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Ebot's Rock Edit

This cave is a nettlesome place that allows you only a limited vision of your surroundings. It's a small place though, with teleportation devices that send you to another section of cave. Every time is random, so I can't guide you around here. There are five or so chests in this area (and also a save point somewhere), and they all give you a random number of coral. You'll see why in a bit. The creatures to be fought here (excluding the boss) are useless in every way: weak, low HP, with only Teleport stones to steal and drop, and with no useful rages or abilities that Strago can learn through lores.

FFVI IOS Ebot's Rock Chest

Fat Shit.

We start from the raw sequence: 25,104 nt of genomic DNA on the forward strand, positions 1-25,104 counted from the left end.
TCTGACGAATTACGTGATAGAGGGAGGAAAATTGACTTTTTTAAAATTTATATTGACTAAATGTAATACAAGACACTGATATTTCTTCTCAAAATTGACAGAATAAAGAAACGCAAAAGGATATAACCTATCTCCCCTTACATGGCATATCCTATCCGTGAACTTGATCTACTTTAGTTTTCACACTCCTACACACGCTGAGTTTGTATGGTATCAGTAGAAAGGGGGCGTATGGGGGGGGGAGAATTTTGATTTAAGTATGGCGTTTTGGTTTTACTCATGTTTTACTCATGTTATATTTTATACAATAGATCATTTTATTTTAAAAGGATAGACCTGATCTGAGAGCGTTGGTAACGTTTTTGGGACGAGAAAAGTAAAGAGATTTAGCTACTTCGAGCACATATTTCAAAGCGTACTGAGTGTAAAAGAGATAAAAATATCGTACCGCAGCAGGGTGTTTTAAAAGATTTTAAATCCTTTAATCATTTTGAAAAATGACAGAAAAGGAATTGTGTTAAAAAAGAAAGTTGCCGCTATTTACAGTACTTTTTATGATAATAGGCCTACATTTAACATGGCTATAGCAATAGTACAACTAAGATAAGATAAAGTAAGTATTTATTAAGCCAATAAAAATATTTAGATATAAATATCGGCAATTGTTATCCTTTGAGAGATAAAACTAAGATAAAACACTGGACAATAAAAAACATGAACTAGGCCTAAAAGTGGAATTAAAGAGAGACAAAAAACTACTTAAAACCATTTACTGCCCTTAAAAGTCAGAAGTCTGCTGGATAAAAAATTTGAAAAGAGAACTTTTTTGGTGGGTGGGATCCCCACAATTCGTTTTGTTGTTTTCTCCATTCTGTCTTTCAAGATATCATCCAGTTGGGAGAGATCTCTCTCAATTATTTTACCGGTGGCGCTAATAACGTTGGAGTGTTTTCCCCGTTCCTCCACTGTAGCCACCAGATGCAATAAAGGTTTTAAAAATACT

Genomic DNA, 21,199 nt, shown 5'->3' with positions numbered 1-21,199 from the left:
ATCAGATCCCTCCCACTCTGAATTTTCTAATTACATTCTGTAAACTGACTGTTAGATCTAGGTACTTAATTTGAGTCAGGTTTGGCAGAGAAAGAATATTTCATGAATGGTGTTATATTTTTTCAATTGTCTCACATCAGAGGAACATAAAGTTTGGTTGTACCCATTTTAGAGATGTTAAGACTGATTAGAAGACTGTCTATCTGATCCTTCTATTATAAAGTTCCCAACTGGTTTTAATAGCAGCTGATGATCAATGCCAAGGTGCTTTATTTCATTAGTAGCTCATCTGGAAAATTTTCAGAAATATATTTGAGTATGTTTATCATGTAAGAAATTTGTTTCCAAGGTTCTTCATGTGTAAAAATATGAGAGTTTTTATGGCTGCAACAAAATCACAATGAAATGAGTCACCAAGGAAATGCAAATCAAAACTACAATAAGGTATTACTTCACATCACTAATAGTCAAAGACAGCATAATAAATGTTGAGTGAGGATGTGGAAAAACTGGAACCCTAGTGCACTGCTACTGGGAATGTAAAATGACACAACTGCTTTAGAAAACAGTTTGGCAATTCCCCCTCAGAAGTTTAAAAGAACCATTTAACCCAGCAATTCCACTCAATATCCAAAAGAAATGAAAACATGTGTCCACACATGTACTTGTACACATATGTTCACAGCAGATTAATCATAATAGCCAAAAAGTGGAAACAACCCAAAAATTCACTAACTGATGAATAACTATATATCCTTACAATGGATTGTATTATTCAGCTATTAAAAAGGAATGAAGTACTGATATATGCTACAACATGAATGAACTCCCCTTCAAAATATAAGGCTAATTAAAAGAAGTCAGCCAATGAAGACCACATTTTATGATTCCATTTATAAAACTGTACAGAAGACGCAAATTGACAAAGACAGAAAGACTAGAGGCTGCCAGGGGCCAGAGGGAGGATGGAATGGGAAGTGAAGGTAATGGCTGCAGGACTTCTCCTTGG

To get at Hidon, you need to get to the room with the chest blocking your way forward: this is Hidon's guardian, and he won't be moved by anything except coral. We can get all this coral from the chests like I said, anywhere from 1 piece to 5, and the chests refill when you leave the screen. The coral will not show up in your inventory, and its truly like having acquired nothing at all. You need to count the coral you collect by hand, since the game has forgot that it's supposed to be assisting you here. That finicky chest wants the exact total of 22 pieces of coral to be thoroughly satisfied, so we need to go about gathering that exact amount. Any less, he gets pissed off and chucks you out. Any more, he gets pissed off and chucks you out. Even if you got one more than needed, he still throws a hissy fit and gives you the punt, so make sure you only have 22. If he does kick you out, you have to start again from scratch.